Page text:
Q. Talk about the major issues.
COMMISSIONER SELIG: Well, frankly, today, I really would rather not. The clubs need to ratify this. The players certainly need to ratify it. It's a deal that has dealt with all of the issues that we've all talked about, but I think there will be a day later that we can discuss those matters.

Q. Inaudible?
COMMISSIONER SELIG: Well, No. 1, how would you judge that? No. 2, while this was clearly controversial and had a lot of tension that I wish would not happen, because I believe the best days of my commissionership, and I'm sure Don said that and feels the same way, is when the focus is on the field. That's just what we can do now. We need to get the focus back on the field, and this deal will do that.
DON FEHR: Let me just add -- the process of bargaining something which damages the game, because you have stories about the difficulty of bargaining. Whether or not that is true, the fact of a settlement ought to repair, and not only repair, but enhance the game, and that's maybe perhaps the biggest benefit of all of this.
COMMISSIONER SELIG: Obviously, I can't speak for Don. I'm a Yogi Berra theorist. When it was over, then I knew it was going to get done. Both sides showed a lot of tenacity and kept at it, like a long journey on a long, winding road, and it had its up and downs, but all that matters in the end is how you finish.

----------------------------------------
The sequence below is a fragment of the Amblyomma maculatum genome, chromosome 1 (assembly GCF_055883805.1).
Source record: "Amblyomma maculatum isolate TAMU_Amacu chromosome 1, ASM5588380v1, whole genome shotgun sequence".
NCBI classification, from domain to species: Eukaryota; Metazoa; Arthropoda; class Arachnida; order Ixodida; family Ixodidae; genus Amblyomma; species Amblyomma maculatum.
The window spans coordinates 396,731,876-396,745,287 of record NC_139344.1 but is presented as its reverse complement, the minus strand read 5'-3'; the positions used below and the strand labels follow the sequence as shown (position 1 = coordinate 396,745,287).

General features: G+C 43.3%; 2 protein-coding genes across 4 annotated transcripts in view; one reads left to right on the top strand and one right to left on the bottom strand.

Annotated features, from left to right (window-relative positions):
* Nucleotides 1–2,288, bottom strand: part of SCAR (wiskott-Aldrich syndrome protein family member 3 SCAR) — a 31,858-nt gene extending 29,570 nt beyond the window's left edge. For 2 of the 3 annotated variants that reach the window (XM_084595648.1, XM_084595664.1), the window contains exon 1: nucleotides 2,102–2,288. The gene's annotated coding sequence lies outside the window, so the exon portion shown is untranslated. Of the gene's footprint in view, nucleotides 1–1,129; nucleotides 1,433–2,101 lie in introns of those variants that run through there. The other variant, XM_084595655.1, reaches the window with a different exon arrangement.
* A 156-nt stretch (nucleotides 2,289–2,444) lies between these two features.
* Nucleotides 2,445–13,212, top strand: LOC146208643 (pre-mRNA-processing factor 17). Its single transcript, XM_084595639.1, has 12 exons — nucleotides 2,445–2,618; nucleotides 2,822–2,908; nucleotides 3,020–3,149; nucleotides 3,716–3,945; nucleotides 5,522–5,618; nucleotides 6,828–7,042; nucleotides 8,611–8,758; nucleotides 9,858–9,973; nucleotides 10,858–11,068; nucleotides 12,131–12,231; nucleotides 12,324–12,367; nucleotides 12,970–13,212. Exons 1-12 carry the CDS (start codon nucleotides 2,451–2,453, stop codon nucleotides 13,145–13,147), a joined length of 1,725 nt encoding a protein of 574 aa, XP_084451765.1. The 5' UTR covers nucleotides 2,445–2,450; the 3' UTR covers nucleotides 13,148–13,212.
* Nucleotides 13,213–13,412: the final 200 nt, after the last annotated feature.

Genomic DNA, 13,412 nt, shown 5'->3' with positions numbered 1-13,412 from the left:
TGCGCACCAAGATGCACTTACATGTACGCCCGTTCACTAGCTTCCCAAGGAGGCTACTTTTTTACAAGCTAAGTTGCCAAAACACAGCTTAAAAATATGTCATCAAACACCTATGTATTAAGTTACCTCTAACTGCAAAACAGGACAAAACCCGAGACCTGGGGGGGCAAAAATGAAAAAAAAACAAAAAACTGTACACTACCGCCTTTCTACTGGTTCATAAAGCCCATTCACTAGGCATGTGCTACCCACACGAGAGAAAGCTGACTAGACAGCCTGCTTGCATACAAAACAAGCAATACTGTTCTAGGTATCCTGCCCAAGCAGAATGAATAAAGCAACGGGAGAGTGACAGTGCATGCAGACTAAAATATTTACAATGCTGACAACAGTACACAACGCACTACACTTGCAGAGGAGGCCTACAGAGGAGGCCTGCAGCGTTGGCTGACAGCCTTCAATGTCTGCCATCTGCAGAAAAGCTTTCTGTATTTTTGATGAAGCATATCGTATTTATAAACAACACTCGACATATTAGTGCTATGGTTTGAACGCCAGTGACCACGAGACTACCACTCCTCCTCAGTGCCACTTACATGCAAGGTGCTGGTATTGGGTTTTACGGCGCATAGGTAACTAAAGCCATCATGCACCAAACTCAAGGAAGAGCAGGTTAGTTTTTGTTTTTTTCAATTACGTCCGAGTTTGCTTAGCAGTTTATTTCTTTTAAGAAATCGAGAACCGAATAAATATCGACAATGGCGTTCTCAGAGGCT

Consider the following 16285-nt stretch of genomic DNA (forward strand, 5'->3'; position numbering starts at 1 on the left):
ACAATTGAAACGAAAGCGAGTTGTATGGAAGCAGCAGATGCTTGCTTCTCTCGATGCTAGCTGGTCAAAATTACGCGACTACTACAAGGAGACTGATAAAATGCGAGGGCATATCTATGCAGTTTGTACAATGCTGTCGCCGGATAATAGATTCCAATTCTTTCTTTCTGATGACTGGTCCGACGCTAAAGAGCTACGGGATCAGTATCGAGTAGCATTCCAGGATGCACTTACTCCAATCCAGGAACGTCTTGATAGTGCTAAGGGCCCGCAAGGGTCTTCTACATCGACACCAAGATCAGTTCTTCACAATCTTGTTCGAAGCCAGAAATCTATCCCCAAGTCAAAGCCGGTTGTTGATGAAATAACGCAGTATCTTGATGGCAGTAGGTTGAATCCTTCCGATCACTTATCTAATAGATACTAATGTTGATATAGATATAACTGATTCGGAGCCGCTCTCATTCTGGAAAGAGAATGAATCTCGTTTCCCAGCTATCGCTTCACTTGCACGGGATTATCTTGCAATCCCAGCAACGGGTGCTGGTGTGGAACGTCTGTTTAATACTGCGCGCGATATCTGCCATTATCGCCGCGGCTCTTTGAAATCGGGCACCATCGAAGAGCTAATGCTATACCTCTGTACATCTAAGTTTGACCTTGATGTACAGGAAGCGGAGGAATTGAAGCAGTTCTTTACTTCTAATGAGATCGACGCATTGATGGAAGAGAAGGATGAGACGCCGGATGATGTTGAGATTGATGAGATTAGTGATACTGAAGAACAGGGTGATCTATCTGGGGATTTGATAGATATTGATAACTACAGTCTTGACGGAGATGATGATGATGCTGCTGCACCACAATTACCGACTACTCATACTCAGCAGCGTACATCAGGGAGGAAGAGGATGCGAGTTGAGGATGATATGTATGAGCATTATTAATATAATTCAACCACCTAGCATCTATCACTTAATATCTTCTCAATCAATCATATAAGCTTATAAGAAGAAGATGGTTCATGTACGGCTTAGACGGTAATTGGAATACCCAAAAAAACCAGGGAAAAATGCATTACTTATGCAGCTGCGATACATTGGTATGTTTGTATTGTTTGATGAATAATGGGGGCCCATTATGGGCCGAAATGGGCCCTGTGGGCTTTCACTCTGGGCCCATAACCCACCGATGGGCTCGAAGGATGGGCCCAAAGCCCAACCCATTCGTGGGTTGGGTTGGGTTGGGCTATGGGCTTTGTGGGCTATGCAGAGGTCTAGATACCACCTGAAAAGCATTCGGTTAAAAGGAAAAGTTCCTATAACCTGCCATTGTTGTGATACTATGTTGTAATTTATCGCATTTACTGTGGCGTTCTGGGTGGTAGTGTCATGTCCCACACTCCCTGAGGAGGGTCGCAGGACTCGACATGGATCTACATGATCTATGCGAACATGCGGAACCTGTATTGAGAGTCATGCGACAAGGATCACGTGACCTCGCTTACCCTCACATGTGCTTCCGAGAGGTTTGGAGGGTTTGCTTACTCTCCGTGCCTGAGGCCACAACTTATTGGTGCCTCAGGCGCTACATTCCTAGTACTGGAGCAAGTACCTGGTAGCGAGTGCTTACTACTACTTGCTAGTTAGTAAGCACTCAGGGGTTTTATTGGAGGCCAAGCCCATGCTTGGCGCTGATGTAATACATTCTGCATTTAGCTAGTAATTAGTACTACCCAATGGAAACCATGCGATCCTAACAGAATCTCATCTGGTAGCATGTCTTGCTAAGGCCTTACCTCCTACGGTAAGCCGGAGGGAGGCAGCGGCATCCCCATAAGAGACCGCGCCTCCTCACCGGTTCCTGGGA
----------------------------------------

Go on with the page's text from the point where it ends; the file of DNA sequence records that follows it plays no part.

DON FEHR: I've tried to make this point before, and I know that Rob has, and that is that there's a suggestion that there's a final hurdle. Obviously, it's something that you have to have the last conversation about, but, in fact, it doesn't work that way. You have lots of different pieces, I'm not going to get into the specifics, and if you move a piece over here, it affects a different piece over there. There are no single issues final hurdles ordinarily, and I didn't think there was one here.
TOMMY: I think it goes without saying that we are all excited and happy that we got this done with, and we don't have to go through the uncertainties of another work stoppage and what it does to the game and how it affects the fans of the game.
I think we are all relieved that it's behind us. We are happy about the deal that we've been able to make, and like everybody has said, we are looking forward to getting back out on the field and having the attention be what we do on the field and not everything that's going on the field.
On top of that, something people don't really realize, players are fans, too. We wanted to get this thing done. We wanted to try and work out a resolution and we stayed at it hard and they stayed at it hard and ultimately, we got the deal done and now we are going to move forward and put the focus back on September and hopefully have a great post-season again.
BJ SURHOFF: All of the players have always been involved. In my career, negotiations that I've been involved in, player interest is I think a lot higher than people think it is. You know, guys are concerned about what's going on and we have an input on what's going on. And, you know, maybe this time around -- because I think at times, nobody was quite sure exactly what everybody was trying to achieve sometimes, but it got complicated at times. I think for the most part, the interest level was the same as it generally. I mean, it's our future and we are interested in what happens to it.